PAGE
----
Almost two dozen subfamilies are recognized by some authors even when merging those that are certainly invalid. Others, however, recognize a lesser number – the only subfamilies that are almost universally considered valid are the Baridinae, Cossoninae, Curculioninae, Cyclominae, Entiminae, Molytinae, Platypodinae, and Scolytinae. The various proposed taxonomic schemes typically recognize as many additional subfamilies again, but little agreement is seen between authorities about which. In particular, the delimitation of the Molytinae has proven difficult.

The timeline for current and extant weevil speciation and diversification is consistent with the radiation of gymnosperms during the Mesozoic period.[8]

Curculio, scarabeiform larva

The subfamilies considered valid by at least some authors today:

See alsoEdit


  1. ^ "Curculionidae".
  2. ^ Gunter, N. L., Oberprieler, R. G., and Cameron, S. L. (2016) Molecular phylogenetics of Australian weevils (Coleoptera: Curculionoidea): exploring relationships in a hyperdiverse lineage through comparison of independent analyses. Austral Entomology, 55: 217– 233. doi: 10.1111/aen.12173.
  3. ^ Araújo, R.A., Williamson, M.S., Bass, C., Field, L.M. and Duce, I.R. (2011), Pyrethroid resistance in Sitophilus zeamais is associated with a mutation (T929I) in the voltage‐gated sodium channel. Insect Molecular Biology, 20: 437-445.
  4. ^ Hernandez L, Castañeda A, Urias-Lopez M, Fuentes LMH, Vildozola AC, Urías-López MA (2017) Weevil borers in tropical fruit crops: importance, biology and management. In: Shields Vonnie.D.C, E. (ed.), Insect Physiol Ecol. IntechOpen, Rijeka, pp 43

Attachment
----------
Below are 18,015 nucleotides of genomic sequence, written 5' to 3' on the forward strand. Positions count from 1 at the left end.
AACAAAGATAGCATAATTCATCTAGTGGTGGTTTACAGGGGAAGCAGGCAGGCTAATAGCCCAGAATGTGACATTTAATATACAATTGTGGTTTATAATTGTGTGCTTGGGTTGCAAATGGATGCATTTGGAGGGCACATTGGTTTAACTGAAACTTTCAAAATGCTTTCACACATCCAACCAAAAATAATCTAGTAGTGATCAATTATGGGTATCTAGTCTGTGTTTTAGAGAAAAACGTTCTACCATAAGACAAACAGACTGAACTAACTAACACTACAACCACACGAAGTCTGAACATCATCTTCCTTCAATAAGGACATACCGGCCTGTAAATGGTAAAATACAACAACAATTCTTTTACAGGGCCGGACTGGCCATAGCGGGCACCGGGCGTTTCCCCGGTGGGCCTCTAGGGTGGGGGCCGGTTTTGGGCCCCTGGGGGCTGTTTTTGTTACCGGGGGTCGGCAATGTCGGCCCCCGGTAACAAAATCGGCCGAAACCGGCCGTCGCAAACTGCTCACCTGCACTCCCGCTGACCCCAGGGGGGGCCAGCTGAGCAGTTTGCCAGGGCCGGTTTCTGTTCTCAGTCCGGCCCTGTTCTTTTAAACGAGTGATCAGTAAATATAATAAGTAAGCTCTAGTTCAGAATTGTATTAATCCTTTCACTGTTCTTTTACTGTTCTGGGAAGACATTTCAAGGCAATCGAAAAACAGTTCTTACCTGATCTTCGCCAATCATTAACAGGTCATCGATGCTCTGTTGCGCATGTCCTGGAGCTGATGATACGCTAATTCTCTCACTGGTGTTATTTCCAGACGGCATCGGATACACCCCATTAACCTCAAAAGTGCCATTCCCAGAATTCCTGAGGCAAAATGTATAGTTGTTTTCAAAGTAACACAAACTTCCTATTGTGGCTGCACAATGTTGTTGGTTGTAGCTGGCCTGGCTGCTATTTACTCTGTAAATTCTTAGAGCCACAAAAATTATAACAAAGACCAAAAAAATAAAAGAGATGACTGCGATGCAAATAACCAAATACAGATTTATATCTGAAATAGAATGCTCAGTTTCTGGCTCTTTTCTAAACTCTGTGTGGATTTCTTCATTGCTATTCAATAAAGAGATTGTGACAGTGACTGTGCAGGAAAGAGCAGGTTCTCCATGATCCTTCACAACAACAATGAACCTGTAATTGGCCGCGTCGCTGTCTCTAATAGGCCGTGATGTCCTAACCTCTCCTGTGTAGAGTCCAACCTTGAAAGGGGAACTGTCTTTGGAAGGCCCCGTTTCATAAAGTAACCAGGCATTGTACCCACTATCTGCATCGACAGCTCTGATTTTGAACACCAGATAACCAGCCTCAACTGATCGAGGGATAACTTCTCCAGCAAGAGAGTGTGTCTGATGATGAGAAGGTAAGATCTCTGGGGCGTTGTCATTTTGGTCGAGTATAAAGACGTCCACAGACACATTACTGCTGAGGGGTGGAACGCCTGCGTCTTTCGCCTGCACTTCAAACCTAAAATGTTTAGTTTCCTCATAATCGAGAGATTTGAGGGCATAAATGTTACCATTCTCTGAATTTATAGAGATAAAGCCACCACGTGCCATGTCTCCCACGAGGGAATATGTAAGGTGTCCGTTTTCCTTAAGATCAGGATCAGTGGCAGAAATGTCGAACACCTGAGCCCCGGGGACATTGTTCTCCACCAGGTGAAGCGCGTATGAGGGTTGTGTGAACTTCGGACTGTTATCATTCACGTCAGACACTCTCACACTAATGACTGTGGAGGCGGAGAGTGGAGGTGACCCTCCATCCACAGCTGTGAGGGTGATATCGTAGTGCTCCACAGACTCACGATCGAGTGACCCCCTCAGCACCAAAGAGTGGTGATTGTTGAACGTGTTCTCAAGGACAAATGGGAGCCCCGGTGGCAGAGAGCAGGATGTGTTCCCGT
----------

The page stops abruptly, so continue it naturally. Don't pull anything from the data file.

5. ^ Kuriwada, T., Kumano, N., Shiromoto, K. et al. Inbreeding avoidance or tolerance? Comparison of mating behavior between mass-reared and wild strains of the sweet potato weevil. Behav Ecol Sociobiol 65, 1483–1489 (2011). https://doi-org/10.1007/s00265-011-1158-6
  6. ^ Adriana E. Marvaldi (1997). "Higher level phylogeny of Curculionidae (Coleoptera: Curculionoidea) based mainly on larval characters, with special reference to broad-nosed weevils" (PDF). Cladistics. 13 (4): 285–312. doi:10.1111/j.1096-0031.1997.tb00321.x. S2CID 202843753. Archived from the original (PDF) on 2012-02-18. Retrieved 2009-12-12.
  7. ^ François Lieutier, Keith R. Day, Andrea Battisti, Jean-Claude Grégoire, and Hugh F. Evans, Bark and Wood Boring Insects in Living Trees in Europe, a Synthesis. Springer Science & Business Media, 2004
  8. ^ Seunggwan Shin, Dave J Clarke, Alan R Lemmon, Emily Moriarty Lemmon, Alexander L Aitken, Stephanie Haddad, Brian D Farrell, Adriana E Marvaldi, Rolf G Oberprieler, Duane D McKenna, Phylogenomic Data Yield New and Robust Insights into the Phylogeny and Evolution of Weevils, Molecular Biology and Evolution, Volume 35, Issue 4, April 2018, Pages 823–836, https://doi-org/10.1093/molbev/msx324
  9. ^ Gunter, N. L., Oberprieler, R. G., and Cameron, S. L. (2016) Molecular phylogenetics of Australian weevils (Coleoptera: Curculionoidea): exploring relationships in a hyperdiverse lineage through comparison of independent analyses. Austral Entomology, 55: 217– 233. doi: 10.1111/aen.12173.

External linksEdit

On the University of Florida / Institute of Food and Agricultural Sciences Featured Creatures website:

Other university web pages on economically important curculids: